BACKGROUND OF THE INVENTION
 Oxygenate-to-olefin processes are well described in the art. Typically, oxygenate-to-olefin processes are used to produce predominantly ethylene and propylene. An example of such an oxygenate-to-olefin process is described in U.S. Patent Application Publication No. 2011/112344, which is herein incorporated by reference. The publication describes a process for the preparation of an olefin product comprising ethylene and/or propylene, comprising a step of converting an oxygenate feedstock in an oxygenate-to-olefins conversion system, comprising a reaction zone in which an oxygenate feedstock is contacted with an oxygenate conversion catalyst under oxygenate conversion conditions, to obtain a conversion effluent comprising ethylene and/or propylene.
 The publication further describes possible integration with a cracker. The publication also describes partially hydrogenating a C4 portion of the conversion effluent and/or cracker effluent and recycling at least part of the at least partially hydrogenated C4 as recycle feedstock to the cracker or oxygenate-to-olefins conversion system.
 As market conditions change quite frequently, flexibility of a process system is important to its viability. This is especially important to a process that is integrated with other processes that provide feeds to the process or take outputs from the process. For example, in an oxygenate-to-olefin process, it is beneficial to be able to flexibly adjust the amount of each of the different products produced by the process. In addition, this process is typically integrated with other units so it is important to keep the feed supply constant even when product demand changes.
SUMMARY OF THE INVENTION
 The invention provides a process for the preparation of an olefin product comprising ethylene, which process comprises the steps of: a) cracking a cracker feedstock under cracking conditions in a cracking zone to obtain a cracker effluent comprising olefins; b) converting an oxygenate feedstock in an oxygenate-to-olefins conversion system, comprising a reaction zone in which an oxygenate feedstock is contacted with an oxygenate conversion catalyst under oxygenate conversion conditions, to obtain a conversion effluent comprising ethylene and/or propylene; c) combining at least part of the cracker effluent and at least part of the conversion effluent to obtain a combined effluent wherein the combined effluent comprises a C4 portion and a C3 portion; d) separating at least a part of the C3 portion from the combined effluent to form a combined propylene stream; e) separating at least a part of the C4 portion from the combined effluent to form a C4 stream; and f) recycling at least a part of the combined propylene stream as recycled propylene to step b).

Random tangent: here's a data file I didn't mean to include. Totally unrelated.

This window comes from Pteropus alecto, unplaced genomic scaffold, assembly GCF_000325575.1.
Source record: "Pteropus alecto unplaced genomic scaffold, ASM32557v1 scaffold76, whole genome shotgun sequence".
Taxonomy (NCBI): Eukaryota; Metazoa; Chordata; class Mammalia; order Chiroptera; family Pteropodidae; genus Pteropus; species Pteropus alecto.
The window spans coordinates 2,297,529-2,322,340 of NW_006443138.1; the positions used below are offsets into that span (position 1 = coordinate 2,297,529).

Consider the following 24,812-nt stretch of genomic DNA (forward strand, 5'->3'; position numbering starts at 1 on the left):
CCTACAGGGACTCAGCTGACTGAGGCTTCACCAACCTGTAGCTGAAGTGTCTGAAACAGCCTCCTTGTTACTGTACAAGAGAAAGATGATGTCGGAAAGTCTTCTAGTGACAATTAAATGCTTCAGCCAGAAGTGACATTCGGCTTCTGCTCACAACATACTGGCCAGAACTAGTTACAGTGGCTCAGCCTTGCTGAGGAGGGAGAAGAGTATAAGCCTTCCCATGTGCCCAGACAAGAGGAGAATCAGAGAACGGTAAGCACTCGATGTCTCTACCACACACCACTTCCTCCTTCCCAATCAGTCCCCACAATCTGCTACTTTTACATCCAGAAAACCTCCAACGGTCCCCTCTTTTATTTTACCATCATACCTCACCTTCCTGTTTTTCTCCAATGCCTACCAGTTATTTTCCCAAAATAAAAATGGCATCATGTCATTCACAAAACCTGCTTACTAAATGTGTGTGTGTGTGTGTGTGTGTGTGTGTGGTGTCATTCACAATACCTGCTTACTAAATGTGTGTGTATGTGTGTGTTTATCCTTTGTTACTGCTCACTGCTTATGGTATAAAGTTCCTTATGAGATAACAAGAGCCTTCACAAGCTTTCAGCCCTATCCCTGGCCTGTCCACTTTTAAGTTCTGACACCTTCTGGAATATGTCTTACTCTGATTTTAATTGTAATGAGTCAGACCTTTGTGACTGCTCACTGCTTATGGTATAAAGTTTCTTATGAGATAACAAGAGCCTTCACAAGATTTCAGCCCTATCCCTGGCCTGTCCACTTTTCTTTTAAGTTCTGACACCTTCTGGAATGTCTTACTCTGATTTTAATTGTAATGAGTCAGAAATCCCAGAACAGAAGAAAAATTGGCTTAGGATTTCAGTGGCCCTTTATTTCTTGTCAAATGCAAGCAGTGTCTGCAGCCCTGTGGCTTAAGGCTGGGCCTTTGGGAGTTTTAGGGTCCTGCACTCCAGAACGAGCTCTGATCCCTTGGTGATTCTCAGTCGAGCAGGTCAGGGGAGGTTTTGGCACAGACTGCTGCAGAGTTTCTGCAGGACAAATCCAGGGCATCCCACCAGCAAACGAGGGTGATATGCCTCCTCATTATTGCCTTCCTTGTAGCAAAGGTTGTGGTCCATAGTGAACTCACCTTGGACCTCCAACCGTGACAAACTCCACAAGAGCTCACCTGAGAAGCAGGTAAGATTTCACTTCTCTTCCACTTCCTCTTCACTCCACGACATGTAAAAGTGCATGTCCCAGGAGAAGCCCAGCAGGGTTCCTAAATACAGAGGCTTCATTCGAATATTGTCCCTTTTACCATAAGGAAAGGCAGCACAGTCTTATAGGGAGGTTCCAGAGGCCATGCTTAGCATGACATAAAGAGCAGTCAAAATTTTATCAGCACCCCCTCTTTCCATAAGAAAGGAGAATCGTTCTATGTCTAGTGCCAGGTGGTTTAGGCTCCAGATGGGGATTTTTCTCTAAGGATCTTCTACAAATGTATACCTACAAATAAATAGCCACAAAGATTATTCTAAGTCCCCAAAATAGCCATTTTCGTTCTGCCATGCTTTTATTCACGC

BRIEF DESCRIPTION OF THE DRAWINGS
 FIG. 1 depicts an embodiment of a process flow scheme in accordance with the invention.
 Reference is made to FIG. 1, showing an embodiment of a process flow scheme for an oxygenate-to-olefins conversion process.
 The process comprises an oxygenate-to-olefins (OTO) conversion system 8; a cracking system 5, also referred to as cracker 5; and a work-up section 60. An oxygenate feedstock is fed via line 15 to the OTO conversion system 8, for example, comprising methanol and/or dimethylether. Optionally, a hydrocarbon stream and/or a diluent are fed to the OTO conversion system via lines 17 or 19, respectively. A cracker feedstock is fed via line 10 to the steam cracker 5. Water or steam is also fed to the cracker 5 as a diluent via line 12.
 In one embodiment, the cracker is an ethane cracker, and the cracker feedstock is an ethane-comprising feedstock. The feedstock preferably comprises at least 50 wt % ethane, more preferably at least 60 wt % and most preferably at least 70 wt % ethane. The use of an ethane-rich feedstock maximizes the ethylene production from the cracker.
 In another embodiment, the cracker is a naphtha, gas oil, hydrowax or vacuum gas oil cracker. Alternatively, the cracker feedstock may be any combination of these or heavier and/or lighter components. The feed to the cracker will in large part determine the composition of the cracker effluent.